The of the best dramatic films at heart are incredibly simple. They have no special effects sequences, they have no defining set pieces, they just tell a story but do it well. Do The Right Thing is one of Spike Lee's best films and it's also one of his most simple efforts as well. It's an incredibly hot day in Brooklyn, Mookie (Spike Lee) is waking up and going to work at the local pizza restaurant. All he does is deliver pizzas and take jibes from the bigoted son of the restaurant owner. The community is primarily black but the pizza joint where most hang out is run by italian americans, the convienience store across the street is run by koreans with a struggling grasp of the english language. We're introduced to many colourful characters throughout this day as the sun bakes the streets and the temparature shows no signs of letting up. Soon the heat gets to everybody and their pent up rage turns into violence by the day's end with some sad circumstances. Lee's film works on a number of levels. You have some distinct humour from guys who just spend their days sitting on the street talking through the the old drunk guy who everyone calls 'mayor. Yow then have some subtle sweetness as Mayor tries to woo the wise woman on the block Mother Sister. Then you have the humour that is tinged with some foreboding danger such Buggin Out whose constant abuse of the restaurant owners can only lead to bad things. The performances are all excellent although Lee perhaps takes on a little more than he can handle by taking the lead role. He still holds his own but he's not the best actor on the block in this film. The characters are all played by some now recognisable faces so you have the likes of John Turturro and Bill Nunn amongst a stellar cast where everybody is so oridinary you totally buy the situation. Lee shoots the film in a crisp golden hue so you really feel the heat and everything feels so laid back tha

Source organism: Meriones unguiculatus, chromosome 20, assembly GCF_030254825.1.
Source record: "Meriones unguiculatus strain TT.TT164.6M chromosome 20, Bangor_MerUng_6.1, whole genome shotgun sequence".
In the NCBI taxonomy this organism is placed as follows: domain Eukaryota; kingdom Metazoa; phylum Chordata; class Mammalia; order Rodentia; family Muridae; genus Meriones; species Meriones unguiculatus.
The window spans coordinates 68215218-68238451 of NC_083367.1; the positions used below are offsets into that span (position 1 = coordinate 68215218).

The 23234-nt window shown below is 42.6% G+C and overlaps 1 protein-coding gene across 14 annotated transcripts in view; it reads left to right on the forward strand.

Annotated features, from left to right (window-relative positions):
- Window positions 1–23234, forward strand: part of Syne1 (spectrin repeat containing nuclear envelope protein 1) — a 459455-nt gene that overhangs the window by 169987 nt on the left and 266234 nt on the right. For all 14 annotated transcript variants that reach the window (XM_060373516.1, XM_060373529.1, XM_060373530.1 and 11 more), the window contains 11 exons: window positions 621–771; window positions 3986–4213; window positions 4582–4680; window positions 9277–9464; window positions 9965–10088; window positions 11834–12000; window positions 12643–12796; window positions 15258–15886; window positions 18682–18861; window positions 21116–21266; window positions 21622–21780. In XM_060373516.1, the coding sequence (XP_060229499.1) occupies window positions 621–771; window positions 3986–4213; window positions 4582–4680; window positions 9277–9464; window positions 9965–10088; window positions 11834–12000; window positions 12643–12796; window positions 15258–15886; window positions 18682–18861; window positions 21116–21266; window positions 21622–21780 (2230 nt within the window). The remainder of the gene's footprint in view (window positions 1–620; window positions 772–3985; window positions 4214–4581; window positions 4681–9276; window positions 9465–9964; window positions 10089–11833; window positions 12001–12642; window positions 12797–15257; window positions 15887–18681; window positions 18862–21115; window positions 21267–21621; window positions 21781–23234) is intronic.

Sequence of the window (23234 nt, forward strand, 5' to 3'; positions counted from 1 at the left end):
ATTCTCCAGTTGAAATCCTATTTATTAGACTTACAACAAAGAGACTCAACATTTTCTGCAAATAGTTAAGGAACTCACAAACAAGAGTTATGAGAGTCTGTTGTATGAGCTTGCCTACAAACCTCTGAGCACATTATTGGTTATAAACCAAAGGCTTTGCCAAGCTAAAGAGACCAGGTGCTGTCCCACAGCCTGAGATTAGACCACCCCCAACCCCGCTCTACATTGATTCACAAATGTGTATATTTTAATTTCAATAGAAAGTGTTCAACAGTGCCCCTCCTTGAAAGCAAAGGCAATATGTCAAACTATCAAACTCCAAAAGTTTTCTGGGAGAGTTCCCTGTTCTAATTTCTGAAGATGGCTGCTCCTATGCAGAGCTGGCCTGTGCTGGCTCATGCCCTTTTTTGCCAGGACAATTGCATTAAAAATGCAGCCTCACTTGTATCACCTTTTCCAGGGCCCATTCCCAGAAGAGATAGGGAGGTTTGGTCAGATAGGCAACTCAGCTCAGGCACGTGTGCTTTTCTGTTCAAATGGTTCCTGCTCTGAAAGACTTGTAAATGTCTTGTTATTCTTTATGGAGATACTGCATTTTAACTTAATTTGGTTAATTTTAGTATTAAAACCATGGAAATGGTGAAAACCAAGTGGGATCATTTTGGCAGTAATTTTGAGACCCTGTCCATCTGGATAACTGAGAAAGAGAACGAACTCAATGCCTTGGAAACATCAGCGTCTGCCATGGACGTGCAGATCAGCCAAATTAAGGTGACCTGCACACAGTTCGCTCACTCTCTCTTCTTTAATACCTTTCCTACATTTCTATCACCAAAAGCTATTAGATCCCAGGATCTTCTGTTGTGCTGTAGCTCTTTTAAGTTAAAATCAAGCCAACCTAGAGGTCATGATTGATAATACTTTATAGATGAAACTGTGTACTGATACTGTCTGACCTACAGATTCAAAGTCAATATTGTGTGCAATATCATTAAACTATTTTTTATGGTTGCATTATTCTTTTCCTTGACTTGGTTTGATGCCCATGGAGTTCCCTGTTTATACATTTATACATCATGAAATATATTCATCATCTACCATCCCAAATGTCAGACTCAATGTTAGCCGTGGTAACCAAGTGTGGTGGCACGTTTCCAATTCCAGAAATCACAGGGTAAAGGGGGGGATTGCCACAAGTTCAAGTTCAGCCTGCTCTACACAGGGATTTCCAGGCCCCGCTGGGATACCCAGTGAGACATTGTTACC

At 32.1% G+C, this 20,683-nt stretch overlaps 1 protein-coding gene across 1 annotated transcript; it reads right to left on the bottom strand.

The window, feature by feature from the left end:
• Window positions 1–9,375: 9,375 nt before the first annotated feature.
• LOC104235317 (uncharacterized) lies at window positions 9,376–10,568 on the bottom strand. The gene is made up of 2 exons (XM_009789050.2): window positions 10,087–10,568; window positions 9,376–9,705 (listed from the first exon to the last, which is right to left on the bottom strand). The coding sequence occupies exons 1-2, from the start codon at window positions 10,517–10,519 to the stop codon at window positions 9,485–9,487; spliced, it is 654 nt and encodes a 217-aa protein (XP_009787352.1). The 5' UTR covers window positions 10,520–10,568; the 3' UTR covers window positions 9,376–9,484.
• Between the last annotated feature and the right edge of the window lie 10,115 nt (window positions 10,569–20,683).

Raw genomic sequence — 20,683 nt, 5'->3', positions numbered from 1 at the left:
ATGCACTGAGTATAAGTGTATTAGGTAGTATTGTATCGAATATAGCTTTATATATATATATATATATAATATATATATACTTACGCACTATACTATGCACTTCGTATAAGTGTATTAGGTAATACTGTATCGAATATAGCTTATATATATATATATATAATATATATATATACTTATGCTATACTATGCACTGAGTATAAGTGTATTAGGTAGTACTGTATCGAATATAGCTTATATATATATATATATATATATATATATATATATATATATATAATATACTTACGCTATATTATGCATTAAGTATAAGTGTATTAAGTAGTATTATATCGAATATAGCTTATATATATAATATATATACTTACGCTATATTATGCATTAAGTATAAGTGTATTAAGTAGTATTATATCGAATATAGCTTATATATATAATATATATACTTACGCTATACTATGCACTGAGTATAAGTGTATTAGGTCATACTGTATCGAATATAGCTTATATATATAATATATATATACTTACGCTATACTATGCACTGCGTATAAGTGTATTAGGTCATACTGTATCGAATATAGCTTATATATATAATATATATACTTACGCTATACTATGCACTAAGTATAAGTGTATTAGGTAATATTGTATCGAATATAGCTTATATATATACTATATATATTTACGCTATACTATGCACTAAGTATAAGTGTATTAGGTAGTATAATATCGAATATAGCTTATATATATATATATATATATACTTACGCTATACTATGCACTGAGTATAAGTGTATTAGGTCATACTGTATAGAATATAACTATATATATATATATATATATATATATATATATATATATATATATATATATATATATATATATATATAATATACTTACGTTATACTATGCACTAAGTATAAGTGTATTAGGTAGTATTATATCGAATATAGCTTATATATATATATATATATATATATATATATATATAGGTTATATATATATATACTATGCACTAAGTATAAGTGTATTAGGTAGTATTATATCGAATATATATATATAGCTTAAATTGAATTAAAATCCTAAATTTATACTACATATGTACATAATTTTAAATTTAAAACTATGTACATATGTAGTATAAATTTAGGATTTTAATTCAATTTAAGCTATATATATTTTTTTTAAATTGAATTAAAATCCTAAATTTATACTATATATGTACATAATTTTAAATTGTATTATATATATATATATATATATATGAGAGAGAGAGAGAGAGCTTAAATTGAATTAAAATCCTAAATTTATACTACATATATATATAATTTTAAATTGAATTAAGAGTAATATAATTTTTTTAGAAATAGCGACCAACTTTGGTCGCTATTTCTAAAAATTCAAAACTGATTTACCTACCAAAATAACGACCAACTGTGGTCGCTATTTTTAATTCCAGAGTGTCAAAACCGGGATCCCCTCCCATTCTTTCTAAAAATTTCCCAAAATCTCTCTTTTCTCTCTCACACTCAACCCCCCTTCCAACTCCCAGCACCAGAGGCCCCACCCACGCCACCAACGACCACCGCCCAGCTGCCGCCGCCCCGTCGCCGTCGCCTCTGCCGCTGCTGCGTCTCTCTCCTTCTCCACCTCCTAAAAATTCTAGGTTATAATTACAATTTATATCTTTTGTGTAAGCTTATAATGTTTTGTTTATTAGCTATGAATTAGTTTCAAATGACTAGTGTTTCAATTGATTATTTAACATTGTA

t you get comfortable and just buy into the story as it plays out. I think the reason many people call this Lee's best film is because it's got a story of racial tension but it's one that doesn't really force it's issues across to the audience. Instead it simply happens and becomes a positive piece of black cinema rather than one that just moans about 'the white man'. It also doesn't have a lot of the strong black messages throughout the film liek later Spike Lee films and although I like that kind of thing from Lee I can understand that not everyone can buy into it. Do The Right Thing is a great film, a classic of it's era and fine proof that you just need a good story and good characters to have a good time.